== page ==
Research and Markets: Top Technologies in Medical Devices - What will Change the Landscape in the Next 3-4 years?

DUBLIN--()--Research and Markets ( has announced the addition of the "Top Technologies in Medical Devices" report to their offering.

The research service titled Top Technologies in Medical Device and Imaging -2014, is an update on the study done in the past year and highlights medical technologies both device and imaging centric, which can change the healthcare landscape in the next 3 to 4 years.

The study has retained some of the technologies from the previous years and have introduced new technologies which are expected to have an impact in the short to long term period.


Neurostimulator sector has not displayed a wide array of innovations in the last year and hence does not figure in the list of top medical technologies for 2014. Neurostimulators are not suitable in cases where the neural pathway is not intact, or is disrupted due to illnesses or accidents. In such cases, machine interface (MMI) technology can by-pass the severed neural pathways by establishing an interface.

Medical Robotics

Medical robotics does not figure in the top technologies list for 2014 given the relatively low adoption of this technology due to the

challenges faced by the first generation robotic devices. While medical and surgical robotics continue to remain important technologies, cautious investor sentiments and regulatory challenges are likely to limit innovation.


mHealth continues to remain an important technology trend in 2014, its growth closely mirroring the growth in cell phones and tablets. mHealth applications have entered the mainstream, with both software and hardware components being developed actively by

smartphone manufacturers such as Samsung and Apple. mHealth is likely to witness high growth in 2014

Remote Patient Monitoring (RPM)

RPM technology platform has become integrated with wireless communication and mobile connectivity and hence, the focus has

shifted from remote patient to continuous patient monitoring (CPM). CPM uses much of the same technology platforms and caters to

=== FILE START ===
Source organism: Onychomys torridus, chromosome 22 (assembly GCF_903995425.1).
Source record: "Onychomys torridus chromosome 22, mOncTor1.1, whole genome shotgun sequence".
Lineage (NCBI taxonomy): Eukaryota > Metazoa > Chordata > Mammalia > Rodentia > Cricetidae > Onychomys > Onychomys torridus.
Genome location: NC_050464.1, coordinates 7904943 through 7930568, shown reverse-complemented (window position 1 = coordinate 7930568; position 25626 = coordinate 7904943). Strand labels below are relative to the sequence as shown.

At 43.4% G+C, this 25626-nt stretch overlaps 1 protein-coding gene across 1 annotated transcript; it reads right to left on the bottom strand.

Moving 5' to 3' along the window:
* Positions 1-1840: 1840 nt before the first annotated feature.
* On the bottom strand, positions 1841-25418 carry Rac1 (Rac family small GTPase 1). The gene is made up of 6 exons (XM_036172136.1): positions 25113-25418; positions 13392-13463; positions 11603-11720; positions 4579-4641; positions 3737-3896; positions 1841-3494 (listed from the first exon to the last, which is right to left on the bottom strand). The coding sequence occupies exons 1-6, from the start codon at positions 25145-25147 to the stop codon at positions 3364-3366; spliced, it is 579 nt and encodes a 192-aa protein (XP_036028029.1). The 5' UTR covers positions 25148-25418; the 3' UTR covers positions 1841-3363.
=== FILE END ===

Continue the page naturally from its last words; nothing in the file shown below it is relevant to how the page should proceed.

the same target areas as RPM, but it enables 24x7 patient monitoring.

Smart Pills

Smart pills continue to remain an important medical technology in 2014. The initial success in endoscopy and gastroenterology has

resulted in renewed investor interest and furthering of R&D activities in this space. Smart pills feature as a key medical imaging

technology in 2014, as opposed to a medical device (as was the case in 2013). Smart pills are likely to remain important imaging tools, rather than therapeutic or surgical options.

Whole-Slide Imaging

Digital imaging in pathology has undergone exponential technology growth primarily due to changes in imaging hardware and increase in computational processing. However as the technology adoption and funding scenario has not changed much over the preceding year, the technology was not considered for the current year.

Optical Imaging

Optical imaging techniques may become the most preferred modalities in the future due to their low-cost, non-invasive nature, safety, and breadth of applications. Due to rapid technology advances, optical imaging techniques are expected to have a huge impact in the next two to three years. Capital spending on optical imaging technologies is also expected to increase for 2014.

Hybrid Imaging

Hybrid imaging systems such as PET-CT and SPECT-CT allow much faster imaging, thereby reducing patient stress and are one of the mega trends in diagnostic imaging. However the technology faces challenges from key market issues such as strict medical imaging regulation, limited provider budgets for hospitals, high initial investment for modality setup etc.

Ultrasound Imaging

In the medical imaging systems market, the ultrasound systems sector sold the maximum number of units across the globe. With time, the systems have become more and more portable packed with robust features and their usage has expanded. Currently the ultrasound devices are a low cost alternative in emerging market and over the past years it has not attracted much attention from investors.

Interventional Radiology

Interventional radiology (IR) has undergone advances due to the development of new imaging technologies. Technology development

has made it possible to explore the application scope for a vast number of medical conditions that was otherwise performed using

invasive procedures. IR has not been considered for 2014 as the development scenario and adoption footprint has not changed much

over the preceding year.

For more information visit


Research and Markets
Laura Wood, Senior Manager
U.S. Fax: 646-607-1907
Fax (outside U.S.): +353-1-481-1716
Sector: Healthcare and Medical Devices


Research and Markets
Laura Wood, Senior Manager
U.S. Fax: 646-607-1907
Fax (outside U.S.): +353-1-481-1716
Sector: Healthcare and Medical Devices